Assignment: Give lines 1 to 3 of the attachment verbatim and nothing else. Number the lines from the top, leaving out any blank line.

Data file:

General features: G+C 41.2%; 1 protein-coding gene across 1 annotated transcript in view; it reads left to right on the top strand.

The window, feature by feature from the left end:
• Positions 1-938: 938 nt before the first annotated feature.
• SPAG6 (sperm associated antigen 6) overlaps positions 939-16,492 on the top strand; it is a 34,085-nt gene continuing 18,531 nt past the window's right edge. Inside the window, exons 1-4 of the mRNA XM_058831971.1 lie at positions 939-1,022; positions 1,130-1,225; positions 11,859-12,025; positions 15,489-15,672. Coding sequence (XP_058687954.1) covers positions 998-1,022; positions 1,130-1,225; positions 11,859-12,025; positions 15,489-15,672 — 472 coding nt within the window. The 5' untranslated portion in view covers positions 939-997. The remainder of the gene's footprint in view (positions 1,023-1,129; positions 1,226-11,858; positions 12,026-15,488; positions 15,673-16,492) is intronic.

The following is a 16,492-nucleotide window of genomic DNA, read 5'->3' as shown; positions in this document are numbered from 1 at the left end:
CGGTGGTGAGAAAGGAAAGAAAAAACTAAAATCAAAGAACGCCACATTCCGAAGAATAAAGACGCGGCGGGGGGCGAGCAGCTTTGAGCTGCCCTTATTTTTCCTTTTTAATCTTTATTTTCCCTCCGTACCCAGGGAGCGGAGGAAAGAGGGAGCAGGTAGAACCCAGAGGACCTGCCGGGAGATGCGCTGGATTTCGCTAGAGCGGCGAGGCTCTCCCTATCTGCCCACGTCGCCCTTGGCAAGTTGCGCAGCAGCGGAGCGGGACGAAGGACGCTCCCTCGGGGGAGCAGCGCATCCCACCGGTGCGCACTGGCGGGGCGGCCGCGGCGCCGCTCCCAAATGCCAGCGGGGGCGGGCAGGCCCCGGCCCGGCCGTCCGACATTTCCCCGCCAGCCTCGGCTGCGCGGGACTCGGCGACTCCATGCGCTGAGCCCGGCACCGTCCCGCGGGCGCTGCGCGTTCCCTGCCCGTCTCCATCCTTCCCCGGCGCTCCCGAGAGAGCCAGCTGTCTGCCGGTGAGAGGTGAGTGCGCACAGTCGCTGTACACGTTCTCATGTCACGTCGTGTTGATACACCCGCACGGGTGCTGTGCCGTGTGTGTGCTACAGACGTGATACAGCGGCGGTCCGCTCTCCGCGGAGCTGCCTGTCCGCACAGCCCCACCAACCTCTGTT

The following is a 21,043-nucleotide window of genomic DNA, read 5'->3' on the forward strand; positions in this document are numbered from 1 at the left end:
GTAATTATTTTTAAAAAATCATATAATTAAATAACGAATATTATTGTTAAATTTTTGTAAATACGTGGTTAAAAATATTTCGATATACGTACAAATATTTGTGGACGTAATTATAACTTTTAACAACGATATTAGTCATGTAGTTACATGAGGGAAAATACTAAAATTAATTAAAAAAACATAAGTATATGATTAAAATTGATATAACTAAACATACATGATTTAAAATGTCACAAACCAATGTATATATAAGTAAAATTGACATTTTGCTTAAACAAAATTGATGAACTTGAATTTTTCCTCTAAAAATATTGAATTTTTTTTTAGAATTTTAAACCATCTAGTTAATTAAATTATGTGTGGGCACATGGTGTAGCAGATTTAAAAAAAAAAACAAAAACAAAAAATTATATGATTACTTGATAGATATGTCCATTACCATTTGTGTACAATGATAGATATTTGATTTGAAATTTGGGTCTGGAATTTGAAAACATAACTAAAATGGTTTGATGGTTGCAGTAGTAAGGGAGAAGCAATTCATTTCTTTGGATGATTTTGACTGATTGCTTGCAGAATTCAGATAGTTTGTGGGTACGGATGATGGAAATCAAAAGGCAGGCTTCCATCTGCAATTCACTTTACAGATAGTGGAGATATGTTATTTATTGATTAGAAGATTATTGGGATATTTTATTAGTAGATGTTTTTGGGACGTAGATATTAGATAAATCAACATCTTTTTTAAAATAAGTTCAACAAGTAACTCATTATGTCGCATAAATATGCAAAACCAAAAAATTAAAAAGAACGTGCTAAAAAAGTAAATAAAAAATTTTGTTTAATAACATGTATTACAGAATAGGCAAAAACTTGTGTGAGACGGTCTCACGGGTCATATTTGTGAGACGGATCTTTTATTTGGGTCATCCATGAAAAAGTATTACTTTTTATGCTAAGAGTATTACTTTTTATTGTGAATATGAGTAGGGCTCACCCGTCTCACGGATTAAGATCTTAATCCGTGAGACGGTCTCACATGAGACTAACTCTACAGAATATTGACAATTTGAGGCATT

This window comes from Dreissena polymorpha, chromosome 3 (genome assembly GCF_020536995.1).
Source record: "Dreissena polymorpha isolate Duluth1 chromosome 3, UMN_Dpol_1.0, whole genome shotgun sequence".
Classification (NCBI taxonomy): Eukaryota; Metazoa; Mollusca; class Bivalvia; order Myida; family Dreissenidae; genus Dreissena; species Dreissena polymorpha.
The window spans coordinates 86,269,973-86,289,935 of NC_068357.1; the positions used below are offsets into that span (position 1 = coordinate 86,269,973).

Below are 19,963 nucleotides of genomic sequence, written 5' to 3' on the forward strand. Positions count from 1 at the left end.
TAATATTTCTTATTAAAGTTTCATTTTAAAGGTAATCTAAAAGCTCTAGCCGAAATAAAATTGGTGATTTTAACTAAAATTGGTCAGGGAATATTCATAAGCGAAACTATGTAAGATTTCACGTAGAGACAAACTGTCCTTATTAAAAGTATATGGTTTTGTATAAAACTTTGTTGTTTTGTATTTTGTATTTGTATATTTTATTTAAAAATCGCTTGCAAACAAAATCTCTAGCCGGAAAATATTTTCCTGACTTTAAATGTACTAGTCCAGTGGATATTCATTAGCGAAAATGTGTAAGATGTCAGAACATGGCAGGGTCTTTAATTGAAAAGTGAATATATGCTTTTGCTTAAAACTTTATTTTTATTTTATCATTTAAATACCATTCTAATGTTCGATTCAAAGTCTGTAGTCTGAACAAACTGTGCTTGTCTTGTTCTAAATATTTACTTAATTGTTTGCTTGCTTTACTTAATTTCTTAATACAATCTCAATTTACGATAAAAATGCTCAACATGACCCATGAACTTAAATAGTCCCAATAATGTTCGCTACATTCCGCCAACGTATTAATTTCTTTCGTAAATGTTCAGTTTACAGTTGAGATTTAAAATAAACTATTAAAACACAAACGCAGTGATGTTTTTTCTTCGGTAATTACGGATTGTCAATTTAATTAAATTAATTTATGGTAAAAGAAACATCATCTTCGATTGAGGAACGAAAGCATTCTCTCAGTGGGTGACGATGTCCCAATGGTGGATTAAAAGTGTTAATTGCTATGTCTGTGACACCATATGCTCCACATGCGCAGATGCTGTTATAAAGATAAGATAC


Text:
General features: G+C 41.2%; 1 protein-coding gene across 1 annotated transcript in view; it reads left to right on the top strand.

The window, feature by feature from the left end:
• Positions 1-938: 938 nt before the first annotated feature.